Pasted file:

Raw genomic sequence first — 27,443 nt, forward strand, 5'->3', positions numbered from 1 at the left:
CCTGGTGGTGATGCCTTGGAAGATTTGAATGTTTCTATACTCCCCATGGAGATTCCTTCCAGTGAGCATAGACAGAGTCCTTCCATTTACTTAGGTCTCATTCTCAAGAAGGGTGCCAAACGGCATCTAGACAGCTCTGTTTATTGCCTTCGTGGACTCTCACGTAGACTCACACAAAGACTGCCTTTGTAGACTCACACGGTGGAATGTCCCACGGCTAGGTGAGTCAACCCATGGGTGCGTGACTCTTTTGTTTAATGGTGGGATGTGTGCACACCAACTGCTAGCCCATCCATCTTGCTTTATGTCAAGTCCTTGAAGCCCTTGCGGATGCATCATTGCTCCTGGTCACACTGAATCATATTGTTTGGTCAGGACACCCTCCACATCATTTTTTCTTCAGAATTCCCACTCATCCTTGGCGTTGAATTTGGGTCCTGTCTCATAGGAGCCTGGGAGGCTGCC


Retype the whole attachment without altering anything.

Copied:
Raw genomic sequence first — 27,443 nt, forward strand, 5'->3', positions numbered from 1 at the left:
CCTGGTGGTGATGCCTTGGAAGATTTGAATGTTTCTATACTCCCCATGGAGATTCCTTCCAGTGAGCATAGACAGAGTCCTTCCATTTACTTAGGTCTCATTCTCAAGAAGGGTGCCAAACGGCATCTAGACAGCTCTGTTTATTGCCTTCGTGGACTCTCACGTAGACTCACACAAAGACTGCCTTTGTAGACTCACACGGTGGAATGTCCCACGGCTAGGTGAGTCAACCCATGGGTGCGTGACTCTTTTGTTTAATGGTGGGATGTGTGCACACCAACTGCTAGCCCATCCATCTTGCTTTATGTCAAGTCCTTGAAGCCCTTGCGGATGCATCATTGCTCCTGGTCACACTGAATCATATTGTTTGGTCAGGACACCCTCCACATCATTTTTTCTTCAGAATTCCCACTCATCCTTGGCGTTGAATTTGGGTCCTGTCTCATAGGAGCCTGGGAGGCTGCC